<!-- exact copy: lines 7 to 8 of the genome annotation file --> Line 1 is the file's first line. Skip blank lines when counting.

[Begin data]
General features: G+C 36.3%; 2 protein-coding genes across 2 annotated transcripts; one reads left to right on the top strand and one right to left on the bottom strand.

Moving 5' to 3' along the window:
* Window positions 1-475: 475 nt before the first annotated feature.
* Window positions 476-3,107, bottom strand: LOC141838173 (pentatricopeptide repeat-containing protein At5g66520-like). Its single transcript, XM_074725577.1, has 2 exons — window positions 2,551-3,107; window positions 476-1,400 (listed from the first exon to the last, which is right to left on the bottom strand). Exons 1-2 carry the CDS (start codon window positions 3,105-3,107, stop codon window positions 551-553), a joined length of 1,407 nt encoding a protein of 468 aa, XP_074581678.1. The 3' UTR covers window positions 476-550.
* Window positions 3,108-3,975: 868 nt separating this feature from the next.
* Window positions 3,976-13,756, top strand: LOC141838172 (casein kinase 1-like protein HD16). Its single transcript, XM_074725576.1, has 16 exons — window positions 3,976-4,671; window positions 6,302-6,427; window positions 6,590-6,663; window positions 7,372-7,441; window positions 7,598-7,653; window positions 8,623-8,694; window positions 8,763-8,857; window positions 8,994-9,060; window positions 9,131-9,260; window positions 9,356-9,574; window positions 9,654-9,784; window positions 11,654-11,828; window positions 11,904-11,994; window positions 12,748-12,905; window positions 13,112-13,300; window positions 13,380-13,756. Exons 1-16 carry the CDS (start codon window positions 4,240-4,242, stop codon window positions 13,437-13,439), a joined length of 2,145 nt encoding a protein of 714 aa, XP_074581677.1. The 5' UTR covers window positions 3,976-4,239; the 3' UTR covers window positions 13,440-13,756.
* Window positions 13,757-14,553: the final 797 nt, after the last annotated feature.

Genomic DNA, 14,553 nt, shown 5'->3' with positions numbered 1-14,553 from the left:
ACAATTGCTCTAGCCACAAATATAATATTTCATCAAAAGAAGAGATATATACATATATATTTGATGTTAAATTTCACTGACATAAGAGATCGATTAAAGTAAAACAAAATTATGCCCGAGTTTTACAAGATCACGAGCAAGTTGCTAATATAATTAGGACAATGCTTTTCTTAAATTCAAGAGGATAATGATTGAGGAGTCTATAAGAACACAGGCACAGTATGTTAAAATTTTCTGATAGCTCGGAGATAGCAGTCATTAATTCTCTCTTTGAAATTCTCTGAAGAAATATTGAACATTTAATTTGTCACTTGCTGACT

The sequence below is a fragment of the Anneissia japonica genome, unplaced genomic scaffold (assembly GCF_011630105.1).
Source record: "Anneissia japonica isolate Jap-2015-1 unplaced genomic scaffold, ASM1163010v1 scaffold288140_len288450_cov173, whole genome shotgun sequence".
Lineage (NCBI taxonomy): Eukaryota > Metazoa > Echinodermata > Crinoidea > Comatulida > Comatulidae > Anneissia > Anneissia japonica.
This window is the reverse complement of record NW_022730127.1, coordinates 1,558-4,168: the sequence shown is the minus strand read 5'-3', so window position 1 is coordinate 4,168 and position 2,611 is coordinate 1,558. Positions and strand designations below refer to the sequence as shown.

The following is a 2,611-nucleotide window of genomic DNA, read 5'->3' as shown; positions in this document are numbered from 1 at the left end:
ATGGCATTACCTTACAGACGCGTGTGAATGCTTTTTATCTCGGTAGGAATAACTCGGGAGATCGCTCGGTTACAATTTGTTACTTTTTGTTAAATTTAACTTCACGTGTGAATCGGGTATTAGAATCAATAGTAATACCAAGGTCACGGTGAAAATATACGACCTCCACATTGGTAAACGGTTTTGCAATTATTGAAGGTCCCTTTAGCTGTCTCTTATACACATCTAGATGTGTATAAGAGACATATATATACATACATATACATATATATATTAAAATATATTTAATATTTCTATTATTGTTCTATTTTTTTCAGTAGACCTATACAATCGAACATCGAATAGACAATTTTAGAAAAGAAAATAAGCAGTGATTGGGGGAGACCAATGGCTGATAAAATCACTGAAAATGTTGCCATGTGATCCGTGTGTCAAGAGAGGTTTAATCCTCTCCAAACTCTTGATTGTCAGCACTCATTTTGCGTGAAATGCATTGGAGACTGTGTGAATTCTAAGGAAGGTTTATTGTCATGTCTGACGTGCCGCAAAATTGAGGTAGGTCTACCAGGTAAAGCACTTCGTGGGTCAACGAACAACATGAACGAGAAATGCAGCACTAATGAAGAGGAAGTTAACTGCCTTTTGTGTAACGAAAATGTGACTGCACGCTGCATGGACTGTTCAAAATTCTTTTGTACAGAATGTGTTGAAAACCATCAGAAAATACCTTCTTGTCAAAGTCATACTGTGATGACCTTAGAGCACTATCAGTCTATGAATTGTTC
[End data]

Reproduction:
* Window positions 13,757-14,553: the final 797 nt, after the last annotated feature.

Genomic DNA, 14,553 nt, shown 5'->3' with positions numbered 1-14,553 from the left: